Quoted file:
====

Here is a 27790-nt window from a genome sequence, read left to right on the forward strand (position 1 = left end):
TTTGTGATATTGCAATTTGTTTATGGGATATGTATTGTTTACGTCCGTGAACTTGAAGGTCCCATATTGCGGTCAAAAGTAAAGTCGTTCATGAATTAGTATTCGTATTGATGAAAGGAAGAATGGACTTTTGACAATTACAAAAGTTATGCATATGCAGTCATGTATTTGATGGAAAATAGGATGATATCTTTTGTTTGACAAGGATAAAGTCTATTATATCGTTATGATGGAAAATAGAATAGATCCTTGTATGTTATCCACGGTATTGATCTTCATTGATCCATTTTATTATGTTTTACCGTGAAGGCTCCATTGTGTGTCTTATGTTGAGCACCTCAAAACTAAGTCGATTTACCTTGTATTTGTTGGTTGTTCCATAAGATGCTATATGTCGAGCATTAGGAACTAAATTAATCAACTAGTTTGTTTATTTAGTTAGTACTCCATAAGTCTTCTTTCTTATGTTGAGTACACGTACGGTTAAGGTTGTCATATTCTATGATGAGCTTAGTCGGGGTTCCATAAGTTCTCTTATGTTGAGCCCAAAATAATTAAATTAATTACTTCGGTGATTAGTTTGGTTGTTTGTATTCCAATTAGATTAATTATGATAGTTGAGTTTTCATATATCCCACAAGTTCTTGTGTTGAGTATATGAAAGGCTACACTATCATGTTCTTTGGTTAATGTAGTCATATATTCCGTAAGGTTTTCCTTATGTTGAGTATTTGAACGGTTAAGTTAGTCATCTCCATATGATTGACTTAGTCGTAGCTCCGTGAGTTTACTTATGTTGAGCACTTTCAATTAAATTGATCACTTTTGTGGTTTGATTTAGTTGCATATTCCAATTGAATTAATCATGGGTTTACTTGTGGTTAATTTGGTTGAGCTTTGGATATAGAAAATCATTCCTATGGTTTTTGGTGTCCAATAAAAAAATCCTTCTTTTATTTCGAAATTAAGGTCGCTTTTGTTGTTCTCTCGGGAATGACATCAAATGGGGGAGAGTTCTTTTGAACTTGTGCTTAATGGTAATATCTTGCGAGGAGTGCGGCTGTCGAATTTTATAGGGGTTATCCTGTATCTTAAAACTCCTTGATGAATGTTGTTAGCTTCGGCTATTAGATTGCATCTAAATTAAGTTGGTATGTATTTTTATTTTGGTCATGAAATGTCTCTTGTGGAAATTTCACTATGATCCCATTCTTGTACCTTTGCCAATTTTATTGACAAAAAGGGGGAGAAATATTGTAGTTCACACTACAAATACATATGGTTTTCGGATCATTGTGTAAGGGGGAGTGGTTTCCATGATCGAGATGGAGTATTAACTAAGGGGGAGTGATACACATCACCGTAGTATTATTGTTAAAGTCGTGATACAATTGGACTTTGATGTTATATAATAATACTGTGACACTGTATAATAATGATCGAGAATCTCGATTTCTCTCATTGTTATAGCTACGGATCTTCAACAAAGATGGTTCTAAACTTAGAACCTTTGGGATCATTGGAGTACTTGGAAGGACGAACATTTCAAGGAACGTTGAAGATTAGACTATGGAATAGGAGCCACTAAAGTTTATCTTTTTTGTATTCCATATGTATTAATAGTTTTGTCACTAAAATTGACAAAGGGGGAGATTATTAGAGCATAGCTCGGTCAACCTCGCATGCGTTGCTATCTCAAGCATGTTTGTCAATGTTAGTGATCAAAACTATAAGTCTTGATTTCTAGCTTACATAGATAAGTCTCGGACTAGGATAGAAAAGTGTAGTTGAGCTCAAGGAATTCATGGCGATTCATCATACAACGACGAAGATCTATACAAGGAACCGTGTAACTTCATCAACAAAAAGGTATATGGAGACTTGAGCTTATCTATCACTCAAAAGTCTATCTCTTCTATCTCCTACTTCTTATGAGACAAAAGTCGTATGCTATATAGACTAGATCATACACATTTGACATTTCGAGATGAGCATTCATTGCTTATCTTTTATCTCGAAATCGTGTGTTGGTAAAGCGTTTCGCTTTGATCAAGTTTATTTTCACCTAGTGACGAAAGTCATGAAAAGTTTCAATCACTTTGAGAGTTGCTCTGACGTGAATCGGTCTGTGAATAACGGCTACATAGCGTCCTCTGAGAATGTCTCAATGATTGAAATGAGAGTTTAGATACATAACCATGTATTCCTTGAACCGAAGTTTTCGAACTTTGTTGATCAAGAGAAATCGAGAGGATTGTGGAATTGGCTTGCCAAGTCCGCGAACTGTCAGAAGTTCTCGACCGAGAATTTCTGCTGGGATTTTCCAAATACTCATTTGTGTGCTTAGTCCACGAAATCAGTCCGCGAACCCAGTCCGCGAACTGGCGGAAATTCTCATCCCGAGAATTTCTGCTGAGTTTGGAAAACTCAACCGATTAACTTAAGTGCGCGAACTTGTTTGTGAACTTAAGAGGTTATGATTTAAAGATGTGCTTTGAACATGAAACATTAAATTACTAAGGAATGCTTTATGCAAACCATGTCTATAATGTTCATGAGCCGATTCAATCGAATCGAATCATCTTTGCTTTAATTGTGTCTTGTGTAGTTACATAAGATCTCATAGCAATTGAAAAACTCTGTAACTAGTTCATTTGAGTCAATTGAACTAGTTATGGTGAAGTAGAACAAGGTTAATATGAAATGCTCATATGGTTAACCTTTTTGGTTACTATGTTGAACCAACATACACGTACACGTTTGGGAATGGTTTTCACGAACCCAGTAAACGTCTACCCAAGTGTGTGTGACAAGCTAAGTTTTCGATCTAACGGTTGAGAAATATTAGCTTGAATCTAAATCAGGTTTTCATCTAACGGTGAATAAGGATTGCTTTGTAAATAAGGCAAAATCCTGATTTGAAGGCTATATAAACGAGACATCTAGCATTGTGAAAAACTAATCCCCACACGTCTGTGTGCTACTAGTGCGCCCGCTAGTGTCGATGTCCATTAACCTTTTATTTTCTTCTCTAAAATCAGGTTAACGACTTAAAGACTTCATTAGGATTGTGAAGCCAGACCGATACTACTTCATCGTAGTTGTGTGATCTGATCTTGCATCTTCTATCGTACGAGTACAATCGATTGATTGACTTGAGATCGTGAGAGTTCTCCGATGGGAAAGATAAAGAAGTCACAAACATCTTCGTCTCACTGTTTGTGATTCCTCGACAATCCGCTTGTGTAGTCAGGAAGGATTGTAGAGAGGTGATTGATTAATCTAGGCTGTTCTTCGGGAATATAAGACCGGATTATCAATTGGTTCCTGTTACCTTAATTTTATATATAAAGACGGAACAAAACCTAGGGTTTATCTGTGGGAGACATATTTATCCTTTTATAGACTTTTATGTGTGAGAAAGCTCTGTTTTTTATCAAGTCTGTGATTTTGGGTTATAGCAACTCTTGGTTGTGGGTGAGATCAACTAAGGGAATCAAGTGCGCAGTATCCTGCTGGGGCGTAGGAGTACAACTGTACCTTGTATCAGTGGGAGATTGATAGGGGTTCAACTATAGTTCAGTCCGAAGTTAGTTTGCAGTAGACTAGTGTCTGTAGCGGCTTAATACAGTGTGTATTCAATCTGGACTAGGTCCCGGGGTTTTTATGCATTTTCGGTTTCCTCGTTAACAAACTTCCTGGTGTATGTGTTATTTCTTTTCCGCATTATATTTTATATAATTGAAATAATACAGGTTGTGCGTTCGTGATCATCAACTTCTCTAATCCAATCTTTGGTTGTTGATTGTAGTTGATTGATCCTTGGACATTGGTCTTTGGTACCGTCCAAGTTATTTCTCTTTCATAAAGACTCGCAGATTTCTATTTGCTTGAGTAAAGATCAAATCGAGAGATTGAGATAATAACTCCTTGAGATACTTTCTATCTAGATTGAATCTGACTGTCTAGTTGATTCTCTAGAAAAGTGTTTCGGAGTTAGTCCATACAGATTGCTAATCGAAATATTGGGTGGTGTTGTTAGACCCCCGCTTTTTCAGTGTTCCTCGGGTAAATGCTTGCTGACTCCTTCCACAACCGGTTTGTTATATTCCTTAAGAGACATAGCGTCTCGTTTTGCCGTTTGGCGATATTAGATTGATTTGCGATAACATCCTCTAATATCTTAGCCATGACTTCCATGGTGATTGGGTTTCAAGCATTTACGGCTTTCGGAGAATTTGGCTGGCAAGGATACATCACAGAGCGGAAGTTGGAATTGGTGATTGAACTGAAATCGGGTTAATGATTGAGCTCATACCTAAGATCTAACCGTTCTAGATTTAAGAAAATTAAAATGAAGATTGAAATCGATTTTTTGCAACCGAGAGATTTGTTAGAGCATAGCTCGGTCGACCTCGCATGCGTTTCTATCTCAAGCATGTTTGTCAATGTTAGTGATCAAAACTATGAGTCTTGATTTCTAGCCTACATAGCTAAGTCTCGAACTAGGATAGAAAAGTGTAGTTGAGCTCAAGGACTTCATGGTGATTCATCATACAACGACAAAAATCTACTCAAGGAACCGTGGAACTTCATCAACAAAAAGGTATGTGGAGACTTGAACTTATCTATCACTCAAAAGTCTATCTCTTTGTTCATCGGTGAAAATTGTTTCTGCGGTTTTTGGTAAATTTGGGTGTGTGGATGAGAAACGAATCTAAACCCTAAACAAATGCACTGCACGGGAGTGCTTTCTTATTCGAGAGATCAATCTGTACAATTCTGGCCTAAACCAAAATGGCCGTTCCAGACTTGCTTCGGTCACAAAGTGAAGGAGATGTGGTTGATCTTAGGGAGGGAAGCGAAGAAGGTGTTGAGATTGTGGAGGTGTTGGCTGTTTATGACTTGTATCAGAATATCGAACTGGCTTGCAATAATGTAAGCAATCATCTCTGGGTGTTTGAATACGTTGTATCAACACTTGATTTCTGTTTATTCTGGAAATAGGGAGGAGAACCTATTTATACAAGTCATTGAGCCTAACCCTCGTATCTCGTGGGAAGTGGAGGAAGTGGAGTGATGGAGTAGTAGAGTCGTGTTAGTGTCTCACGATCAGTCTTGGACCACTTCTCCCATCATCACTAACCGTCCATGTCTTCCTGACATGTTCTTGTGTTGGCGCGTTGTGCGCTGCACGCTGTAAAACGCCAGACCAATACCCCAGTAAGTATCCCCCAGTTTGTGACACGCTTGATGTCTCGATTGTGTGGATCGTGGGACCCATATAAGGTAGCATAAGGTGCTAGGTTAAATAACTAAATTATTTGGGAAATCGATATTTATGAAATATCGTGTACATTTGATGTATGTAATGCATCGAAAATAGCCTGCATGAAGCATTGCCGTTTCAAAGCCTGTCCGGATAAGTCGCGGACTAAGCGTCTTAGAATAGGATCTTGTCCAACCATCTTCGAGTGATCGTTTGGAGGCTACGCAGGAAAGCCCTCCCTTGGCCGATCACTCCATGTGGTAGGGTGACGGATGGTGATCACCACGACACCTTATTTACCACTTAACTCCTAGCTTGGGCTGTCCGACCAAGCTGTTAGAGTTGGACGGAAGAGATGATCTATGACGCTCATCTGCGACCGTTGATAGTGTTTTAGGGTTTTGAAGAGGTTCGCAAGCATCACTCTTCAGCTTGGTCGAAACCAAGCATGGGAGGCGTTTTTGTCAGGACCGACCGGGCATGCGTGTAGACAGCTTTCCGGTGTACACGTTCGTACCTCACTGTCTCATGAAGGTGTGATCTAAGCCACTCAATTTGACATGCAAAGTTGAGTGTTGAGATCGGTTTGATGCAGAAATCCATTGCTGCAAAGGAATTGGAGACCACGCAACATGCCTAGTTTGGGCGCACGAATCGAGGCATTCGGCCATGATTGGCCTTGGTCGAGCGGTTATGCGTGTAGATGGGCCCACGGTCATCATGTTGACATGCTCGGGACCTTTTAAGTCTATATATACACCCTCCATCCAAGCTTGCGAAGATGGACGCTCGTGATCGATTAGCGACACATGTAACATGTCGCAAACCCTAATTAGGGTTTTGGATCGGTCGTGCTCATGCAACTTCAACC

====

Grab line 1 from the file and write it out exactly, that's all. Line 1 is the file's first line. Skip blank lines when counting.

Here is a 27790-nt window from a genome sequence, read left to right on the forward strand (position 1 = left end):